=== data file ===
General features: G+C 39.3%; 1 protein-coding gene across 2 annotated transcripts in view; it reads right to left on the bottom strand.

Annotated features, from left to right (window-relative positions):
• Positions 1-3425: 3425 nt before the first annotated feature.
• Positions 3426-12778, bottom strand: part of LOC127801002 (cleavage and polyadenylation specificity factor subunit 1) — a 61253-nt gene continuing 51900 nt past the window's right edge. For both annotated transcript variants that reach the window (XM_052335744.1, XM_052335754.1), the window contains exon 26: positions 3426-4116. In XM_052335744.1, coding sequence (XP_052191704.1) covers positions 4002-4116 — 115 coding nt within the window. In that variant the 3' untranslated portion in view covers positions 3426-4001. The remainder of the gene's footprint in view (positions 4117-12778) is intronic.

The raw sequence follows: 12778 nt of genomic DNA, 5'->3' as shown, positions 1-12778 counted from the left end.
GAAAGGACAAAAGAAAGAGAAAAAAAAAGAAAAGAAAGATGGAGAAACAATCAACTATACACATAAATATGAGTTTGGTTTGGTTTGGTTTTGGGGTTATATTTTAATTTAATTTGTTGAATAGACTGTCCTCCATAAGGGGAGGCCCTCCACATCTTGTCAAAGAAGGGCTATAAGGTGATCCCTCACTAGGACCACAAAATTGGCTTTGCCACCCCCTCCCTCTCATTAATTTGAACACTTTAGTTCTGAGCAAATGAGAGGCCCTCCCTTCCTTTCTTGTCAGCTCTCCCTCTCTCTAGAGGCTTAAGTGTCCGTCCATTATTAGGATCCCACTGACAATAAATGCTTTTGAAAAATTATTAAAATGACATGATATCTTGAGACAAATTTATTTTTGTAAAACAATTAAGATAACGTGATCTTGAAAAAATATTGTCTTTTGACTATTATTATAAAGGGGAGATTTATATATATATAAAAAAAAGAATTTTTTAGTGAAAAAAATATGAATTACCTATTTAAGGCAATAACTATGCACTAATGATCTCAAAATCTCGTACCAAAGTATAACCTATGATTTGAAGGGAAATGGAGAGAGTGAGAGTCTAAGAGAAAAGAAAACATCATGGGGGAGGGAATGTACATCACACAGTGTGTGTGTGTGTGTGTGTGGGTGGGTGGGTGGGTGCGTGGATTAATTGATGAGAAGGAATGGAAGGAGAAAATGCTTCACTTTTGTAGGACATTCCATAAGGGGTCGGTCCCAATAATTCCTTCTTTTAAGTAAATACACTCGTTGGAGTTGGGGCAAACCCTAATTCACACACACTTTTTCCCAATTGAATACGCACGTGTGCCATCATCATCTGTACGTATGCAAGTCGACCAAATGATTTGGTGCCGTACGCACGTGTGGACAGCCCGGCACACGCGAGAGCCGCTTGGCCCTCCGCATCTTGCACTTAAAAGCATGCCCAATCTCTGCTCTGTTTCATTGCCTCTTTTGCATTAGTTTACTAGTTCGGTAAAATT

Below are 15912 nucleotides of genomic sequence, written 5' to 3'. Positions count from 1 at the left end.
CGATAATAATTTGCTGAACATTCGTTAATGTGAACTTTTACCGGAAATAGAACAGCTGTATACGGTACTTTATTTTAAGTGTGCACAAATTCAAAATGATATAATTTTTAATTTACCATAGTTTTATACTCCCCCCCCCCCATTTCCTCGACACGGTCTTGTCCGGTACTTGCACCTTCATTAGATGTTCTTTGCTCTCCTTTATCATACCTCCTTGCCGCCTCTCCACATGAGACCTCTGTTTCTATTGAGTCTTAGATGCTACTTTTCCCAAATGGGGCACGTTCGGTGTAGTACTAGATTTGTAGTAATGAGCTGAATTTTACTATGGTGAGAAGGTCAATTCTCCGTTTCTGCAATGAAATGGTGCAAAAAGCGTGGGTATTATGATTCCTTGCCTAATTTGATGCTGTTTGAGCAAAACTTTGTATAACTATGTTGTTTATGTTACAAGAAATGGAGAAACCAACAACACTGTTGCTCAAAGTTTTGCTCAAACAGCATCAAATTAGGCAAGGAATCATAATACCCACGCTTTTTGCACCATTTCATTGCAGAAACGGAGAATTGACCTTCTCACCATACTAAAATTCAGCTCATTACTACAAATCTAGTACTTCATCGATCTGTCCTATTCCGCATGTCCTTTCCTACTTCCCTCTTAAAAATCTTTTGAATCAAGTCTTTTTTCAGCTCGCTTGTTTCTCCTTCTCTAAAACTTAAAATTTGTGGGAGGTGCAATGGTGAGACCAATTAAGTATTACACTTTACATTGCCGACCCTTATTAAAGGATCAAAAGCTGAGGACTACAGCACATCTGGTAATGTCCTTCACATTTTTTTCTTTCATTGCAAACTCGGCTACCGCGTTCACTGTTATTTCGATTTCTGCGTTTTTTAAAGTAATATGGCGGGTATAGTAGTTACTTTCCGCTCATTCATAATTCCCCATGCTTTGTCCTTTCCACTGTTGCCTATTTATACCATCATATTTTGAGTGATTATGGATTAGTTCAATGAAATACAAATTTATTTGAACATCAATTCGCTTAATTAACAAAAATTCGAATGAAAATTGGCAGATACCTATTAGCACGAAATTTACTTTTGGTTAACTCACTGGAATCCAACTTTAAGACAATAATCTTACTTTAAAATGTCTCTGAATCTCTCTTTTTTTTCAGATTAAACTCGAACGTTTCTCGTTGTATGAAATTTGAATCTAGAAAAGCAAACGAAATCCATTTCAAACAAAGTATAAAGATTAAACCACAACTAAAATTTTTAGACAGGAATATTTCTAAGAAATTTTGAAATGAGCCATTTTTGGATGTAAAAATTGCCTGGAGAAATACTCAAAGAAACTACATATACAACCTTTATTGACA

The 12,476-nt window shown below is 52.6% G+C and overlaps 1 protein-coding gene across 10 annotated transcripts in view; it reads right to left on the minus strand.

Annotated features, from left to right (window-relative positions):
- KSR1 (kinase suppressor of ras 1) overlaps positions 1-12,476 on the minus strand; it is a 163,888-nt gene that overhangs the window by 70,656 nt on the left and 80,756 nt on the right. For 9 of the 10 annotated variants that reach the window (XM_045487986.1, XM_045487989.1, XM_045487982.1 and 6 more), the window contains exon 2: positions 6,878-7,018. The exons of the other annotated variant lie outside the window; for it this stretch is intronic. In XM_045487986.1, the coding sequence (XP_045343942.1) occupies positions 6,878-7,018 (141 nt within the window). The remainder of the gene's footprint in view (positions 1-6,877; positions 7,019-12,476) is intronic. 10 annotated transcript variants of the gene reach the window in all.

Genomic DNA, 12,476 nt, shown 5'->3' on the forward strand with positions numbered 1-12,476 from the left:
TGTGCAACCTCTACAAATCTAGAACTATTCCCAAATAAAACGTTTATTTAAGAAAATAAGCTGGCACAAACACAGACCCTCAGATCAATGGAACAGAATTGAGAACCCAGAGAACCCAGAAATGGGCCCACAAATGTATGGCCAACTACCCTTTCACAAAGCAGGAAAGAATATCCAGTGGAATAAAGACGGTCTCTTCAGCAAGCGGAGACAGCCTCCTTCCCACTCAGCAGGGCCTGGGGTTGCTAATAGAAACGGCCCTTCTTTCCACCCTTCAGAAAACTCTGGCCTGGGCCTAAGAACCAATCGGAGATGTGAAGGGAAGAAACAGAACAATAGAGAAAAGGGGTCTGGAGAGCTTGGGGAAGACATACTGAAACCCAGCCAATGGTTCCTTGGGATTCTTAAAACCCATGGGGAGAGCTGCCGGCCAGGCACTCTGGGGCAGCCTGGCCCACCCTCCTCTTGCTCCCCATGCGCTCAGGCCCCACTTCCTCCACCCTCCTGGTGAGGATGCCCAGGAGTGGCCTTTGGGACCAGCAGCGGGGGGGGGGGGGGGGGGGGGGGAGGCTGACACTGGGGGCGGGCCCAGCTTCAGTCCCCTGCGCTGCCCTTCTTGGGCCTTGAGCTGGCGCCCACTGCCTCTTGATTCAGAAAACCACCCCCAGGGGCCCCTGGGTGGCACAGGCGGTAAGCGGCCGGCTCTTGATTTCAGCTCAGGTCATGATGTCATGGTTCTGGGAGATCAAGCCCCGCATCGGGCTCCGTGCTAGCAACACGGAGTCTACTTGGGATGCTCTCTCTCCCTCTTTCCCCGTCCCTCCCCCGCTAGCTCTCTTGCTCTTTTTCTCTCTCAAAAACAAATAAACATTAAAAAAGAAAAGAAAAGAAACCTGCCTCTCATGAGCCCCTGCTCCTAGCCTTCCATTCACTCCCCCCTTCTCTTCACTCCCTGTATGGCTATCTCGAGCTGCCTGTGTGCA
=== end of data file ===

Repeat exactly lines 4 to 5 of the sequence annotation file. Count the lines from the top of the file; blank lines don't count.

• Positions 3426-12778, bottom strand: part of LOC127801002 (cleavage and polyadenylation specificity factor subunit 1) — a 61253-nt gene continuing 51900 nt past the window's right edge. For both annotated transcript variants that reach the window (XM_052335744.1, XM_052335754.1), the window contains exon 26: positions 3426-4116. In XM_052335744.1, coding sequence (XP_052191704.1) covers positions 4002-4116 — 115 coding nt within the window. In that variant the 3' untranslated portion in view covers positions 3426-4001. The remainder of the gene's footprint in view (positions 4117-12778) is intronic.

The raw sequence follows: 12778 nt of genomic DNA, 5'->3' as shown, positions 1-12778 counted from the left end.